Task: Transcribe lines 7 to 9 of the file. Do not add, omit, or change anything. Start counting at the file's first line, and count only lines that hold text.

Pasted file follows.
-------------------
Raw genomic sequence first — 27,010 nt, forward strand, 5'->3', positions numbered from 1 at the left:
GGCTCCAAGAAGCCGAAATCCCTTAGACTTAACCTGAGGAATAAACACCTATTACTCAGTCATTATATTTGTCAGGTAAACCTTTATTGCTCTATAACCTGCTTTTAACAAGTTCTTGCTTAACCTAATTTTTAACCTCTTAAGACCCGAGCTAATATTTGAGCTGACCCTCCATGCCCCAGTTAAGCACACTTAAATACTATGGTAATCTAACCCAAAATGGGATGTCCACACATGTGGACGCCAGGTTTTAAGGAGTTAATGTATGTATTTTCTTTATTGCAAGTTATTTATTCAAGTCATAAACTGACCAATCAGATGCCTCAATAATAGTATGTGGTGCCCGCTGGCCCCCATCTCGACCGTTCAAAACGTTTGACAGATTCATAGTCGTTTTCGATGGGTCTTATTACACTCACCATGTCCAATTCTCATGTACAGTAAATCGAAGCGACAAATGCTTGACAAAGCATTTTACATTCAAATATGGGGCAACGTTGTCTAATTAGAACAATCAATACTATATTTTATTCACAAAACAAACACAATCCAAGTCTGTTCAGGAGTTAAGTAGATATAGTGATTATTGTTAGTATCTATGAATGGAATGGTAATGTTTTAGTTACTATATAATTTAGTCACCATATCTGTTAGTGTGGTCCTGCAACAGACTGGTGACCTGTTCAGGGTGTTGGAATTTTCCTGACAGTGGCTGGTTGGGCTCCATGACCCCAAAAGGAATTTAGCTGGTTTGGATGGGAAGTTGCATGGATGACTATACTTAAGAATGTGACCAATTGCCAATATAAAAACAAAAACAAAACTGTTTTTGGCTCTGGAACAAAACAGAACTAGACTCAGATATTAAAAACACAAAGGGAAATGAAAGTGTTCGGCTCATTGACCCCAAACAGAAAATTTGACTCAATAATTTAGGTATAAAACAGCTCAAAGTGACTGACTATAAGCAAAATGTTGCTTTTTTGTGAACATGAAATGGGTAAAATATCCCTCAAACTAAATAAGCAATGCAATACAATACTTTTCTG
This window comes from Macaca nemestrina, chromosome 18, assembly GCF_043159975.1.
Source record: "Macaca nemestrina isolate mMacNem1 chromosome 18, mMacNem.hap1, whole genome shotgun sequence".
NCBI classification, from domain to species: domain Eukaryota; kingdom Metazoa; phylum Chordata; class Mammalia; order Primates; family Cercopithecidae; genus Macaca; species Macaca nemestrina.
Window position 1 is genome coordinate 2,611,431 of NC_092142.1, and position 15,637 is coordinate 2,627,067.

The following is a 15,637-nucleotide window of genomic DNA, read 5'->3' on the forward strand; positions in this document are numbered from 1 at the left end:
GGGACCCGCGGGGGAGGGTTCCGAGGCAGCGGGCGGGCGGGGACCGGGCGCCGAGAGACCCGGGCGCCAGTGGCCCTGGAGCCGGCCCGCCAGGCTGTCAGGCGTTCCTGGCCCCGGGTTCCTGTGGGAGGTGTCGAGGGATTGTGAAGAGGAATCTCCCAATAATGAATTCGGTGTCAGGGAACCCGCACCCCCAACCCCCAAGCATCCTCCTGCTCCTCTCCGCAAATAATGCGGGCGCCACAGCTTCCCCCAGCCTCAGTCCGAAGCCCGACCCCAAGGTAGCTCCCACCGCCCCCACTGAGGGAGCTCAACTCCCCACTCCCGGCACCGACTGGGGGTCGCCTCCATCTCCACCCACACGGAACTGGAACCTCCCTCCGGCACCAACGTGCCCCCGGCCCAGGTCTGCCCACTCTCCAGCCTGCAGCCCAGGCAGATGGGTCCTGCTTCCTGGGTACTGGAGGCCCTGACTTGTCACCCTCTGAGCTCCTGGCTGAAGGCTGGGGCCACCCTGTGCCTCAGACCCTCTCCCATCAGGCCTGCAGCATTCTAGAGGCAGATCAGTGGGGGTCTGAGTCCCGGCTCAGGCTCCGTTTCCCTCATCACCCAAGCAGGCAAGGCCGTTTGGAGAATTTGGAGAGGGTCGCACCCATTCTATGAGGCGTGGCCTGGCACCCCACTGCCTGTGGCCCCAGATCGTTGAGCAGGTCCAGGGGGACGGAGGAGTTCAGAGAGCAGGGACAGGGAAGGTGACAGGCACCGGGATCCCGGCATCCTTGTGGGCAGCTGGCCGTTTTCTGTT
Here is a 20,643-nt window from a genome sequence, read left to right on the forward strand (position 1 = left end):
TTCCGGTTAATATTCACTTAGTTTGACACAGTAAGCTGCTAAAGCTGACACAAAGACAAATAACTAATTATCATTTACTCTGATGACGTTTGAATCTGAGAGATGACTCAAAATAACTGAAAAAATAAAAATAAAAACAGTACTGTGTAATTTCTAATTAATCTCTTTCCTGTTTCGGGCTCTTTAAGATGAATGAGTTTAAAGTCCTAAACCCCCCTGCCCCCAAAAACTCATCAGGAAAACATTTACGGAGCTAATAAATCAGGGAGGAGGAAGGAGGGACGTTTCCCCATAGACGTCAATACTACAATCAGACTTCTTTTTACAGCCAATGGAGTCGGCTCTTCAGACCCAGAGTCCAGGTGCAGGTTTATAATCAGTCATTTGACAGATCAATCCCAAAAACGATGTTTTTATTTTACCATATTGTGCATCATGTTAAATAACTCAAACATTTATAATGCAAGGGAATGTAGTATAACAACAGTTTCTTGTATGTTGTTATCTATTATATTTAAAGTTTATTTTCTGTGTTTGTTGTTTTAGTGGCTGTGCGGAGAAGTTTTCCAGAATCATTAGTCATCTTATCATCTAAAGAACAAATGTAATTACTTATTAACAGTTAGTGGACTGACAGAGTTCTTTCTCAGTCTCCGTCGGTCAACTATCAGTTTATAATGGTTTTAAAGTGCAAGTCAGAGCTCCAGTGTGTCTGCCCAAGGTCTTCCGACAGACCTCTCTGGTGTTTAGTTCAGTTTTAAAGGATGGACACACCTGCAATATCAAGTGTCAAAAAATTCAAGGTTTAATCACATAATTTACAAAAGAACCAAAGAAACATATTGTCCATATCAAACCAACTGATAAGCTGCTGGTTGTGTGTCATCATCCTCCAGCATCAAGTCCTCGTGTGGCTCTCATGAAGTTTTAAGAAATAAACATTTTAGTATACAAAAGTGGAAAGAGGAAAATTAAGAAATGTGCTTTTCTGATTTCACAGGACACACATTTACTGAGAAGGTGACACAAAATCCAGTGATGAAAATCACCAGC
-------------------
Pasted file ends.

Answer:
The following is a 15,637-nucleotide window of genomic DNA, read 5'->3' on the forward strand; positions in this document are numbered from 1 at the left end:
GGGACCCGCGGGGGAGGGTTCCGAGGCAGCGGGCGGGCGGGGACCGGGCGCCGAGAGACCCGGGCGCCAGTGGCCCTGGAGCCGGCCCGCCAGGCTGTCAGGCGTTCCTGGCCCCGGGTTCCTGTGGGAGGTGTCGAGGGATTGTGAAGAGGAATCTCCCAATAATGAATTCGGTGTCAGGGAACCCGCACCCCCAACCCCCAAGCATCCTCCTGCTCCTCTCCGCAAATAATGCGGGCGCCACAGCTTCCCCCAGCCTCAGTCCGAAGCCCGACCCCAAGGTAGCTCCCACCGCCCCCACTGAGGGAGCTCAACTCCCCACTCCCGGCACCGACTGGGGGTCGCCTCCATCTCCACCCACACGGAACTGGAACCTCCCTCCGGCACCAACGTGCCCCCGGCCCAGGTCTGCCCACTCTCCAGCCTGCAGCCCAGGCAGATGGGTCCTGCTTCCTGGGTACTGGAGGCCCTGACTTGTCACCCTCTGAGCTCCTGGCTGAAGGCTGGGGCCACCCTGTGCCTCAGACCCTCTCCCATCAGGCCTGCAGCATTCTAGAGGCAGATCAGTGGGGGTCTGAGTCCCGGCTCAGGCTCCGTTTCCCTCATCACCCAAGCAGGCAAGGCCGTTTGGAGAATTTGGAGAGGGTCGCACCCATTCTATGAGGCGTGGCCTGGCACCCCACTGCCTGTGGCCCCAGATCGTTGAGCAGGTCCAGGGGGACGGAGGAGTTCAGAGAGCAGGGACAGGGAAGGTGACAGGCACCGGGATCCCGGCATCCTTGTGGGCAGCTGGCCGTTTTCTGTT
Here is a 20,643-nt window from a genome sequence, read left to right on the forward strand (position 1 = left end):